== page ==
Dear P&S Readers,
In this issue you will find a summary of a State of the School report I gave to faculty and other audiences in June as I neared my one-year anniversary as dean. The presentation outlined our model for increasing our research funding and growing strategically so we will be in a good position when NIH funding, which has leveled off, shows signs of recovery. Although we have done well in New York City, where all medical schools are challenged by space restrictions, we want to improve our standing among our national peers.
Key to our growth and our success is philanthropy, and our gains in fundraising through your support and the support of others are making a difference. Our priority is to improve our endowment so that all tenured faculty will have endowed chairs. This strategy also will enable us to aggregate additional talent to improve clinical care, education, and research.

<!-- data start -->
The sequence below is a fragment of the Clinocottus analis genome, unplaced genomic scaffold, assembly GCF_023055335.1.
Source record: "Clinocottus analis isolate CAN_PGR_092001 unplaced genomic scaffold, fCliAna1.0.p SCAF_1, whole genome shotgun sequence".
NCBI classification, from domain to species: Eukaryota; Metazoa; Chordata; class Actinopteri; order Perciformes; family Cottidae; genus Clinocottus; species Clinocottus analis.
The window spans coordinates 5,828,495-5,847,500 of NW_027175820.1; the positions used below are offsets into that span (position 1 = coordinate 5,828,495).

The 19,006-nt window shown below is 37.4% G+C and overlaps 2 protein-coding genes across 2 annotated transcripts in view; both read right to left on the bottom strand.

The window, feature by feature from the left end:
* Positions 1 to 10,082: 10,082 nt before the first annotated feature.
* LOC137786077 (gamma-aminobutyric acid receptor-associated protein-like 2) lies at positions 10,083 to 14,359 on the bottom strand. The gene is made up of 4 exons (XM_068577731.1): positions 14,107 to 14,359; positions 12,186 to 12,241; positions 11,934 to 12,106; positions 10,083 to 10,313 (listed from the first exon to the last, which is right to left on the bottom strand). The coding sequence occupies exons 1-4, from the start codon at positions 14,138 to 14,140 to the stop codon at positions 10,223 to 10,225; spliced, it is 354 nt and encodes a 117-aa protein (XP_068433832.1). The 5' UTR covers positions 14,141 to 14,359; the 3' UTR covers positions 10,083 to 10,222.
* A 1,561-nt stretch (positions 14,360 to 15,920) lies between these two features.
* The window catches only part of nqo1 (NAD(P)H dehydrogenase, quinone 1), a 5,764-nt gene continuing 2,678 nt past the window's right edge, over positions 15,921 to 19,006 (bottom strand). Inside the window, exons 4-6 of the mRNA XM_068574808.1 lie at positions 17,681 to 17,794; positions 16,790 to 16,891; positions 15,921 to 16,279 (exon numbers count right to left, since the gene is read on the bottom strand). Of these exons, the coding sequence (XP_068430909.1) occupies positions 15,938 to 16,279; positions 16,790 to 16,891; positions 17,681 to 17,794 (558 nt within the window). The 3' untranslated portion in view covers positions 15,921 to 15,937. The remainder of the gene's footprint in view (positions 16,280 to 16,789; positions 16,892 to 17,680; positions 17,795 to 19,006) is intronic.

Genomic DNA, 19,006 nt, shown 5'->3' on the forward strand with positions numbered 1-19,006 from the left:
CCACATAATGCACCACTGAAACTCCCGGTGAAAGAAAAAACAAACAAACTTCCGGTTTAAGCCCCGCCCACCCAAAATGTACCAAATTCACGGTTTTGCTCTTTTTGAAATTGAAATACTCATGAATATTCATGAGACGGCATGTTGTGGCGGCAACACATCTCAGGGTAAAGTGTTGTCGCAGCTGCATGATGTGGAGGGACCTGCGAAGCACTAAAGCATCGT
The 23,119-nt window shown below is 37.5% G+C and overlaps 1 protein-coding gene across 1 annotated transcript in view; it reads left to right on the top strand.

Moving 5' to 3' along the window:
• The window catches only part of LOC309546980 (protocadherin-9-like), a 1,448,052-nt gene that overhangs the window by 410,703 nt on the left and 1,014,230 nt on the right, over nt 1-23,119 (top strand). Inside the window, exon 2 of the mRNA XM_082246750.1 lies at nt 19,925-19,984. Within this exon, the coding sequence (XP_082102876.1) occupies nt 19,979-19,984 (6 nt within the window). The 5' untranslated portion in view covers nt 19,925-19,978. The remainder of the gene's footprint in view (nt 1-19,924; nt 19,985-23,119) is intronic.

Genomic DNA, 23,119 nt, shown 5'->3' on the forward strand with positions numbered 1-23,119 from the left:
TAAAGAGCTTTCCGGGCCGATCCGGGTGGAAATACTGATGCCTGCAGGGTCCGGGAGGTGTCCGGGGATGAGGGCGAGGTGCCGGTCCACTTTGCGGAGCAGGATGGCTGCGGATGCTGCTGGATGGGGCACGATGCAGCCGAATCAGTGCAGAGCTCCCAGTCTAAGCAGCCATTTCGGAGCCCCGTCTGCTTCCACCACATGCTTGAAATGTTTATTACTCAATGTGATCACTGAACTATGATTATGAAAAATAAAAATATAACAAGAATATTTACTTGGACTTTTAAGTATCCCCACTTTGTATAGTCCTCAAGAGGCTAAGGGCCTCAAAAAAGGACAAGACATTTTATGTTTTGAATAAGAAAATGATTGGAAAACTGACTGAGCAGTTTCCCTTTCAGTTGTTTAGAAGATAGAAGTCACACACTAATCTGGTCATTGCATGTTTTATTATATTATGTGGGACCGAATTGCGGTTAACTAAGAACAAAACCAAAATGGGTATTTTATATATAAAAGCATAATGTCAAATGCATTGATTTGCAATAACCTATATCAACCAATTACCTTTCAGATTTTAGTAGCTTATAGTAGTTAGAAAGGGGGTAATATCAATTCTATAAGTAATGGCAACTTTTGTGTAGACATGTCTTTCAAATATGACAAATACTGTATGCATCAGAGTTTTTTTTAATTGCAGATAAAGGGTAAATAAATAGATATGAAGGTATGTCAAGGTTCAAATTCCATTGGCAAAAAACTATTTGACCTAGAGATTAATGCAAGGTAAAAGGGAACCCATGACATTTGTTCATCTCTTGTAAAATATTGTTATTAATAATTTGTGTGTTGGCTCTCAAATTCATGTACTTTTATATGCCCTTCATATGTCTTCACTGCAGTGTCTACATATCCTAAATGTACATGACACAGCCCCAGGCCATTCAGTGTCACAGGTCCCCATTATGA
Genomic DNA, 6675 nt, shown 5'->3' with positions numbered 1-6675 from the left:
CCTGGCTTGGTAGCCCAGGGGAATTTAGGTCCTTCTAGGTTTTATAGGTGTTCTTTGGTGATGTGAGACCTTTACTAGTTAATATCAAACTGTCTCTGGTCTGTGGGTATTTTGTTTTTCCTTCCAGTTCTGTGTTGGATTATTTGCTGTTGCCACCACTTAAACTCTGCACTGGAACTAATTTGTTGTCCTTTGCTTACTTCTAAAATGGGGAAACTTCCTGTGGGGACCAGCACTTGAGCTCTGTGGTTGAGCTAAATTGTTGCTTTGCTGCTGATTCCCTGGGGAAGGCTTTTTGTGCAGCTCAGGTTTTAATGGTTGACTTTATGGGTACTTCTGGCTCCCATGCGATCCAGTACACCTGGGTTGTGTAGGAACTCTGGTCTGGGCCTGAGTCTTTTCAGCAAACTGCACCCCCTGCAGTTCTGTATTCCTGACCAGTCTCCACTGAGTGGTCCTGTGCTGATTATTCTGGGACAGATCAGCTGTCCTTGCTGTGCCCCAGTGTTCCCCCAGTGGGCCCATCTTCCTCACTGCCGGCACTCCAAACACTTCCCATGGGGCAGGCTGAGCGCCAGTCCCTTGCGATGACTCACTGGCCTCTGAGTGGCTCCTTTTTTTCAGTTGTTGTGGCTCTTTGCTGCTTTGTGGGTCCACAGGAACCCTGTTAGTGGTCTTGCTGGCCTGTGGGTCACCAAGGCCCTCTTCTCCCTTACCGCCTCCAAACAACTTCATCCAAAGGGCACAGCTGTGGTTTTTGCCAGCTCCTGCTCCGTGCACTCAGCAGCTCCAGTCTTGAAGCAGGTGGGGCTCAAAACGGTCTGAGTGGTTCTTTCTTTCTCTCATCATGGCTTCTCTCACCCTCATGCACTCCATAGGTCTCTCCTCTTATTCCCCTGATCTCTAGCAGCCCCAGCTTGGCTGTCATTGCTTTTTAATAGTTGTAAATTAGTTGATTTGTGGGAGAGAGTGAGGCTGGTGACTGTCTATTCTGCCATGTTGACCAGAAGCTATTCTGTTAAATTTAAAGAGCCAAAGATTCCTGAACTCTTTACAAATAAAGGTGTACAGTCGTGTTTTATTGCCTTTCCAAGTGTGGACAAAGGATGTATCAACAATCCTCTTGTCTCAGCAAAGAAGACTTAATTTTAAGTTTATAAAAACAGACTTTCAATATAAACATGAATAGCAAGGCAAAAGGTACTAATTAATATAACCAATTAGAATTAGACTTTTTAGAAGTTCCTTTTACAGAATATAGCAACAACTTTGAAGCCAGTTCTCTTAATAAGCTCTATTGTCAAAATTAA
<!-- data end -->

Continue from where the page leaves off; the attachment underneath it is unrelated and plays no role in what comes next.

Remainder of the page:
Your gifts support innovation in education, research, and clinical care. One example you will see in this issue is the hypothermia treatment practiced and promoted by neurologist Stephan Mayer as a new standard of care for cardiac arrest. He, like so many others at P&S, understands that a medical school and teaching hospital have a responsibility to innovate, incubate, and advocate for improvement in patient care. His work shows why a patient can find no better place than an academic medical center to benefit from all that medicine has to offer. Combined with other patient care advances at our medical center from innovations in laparoscopic surgery to robotics-assisted heart surgery Dr. Mayer’s work underscores the growing realization that all we do and all we aspire to do is limited only by our imagination.
With best wishes,
Lee Goldman, M.D., Dean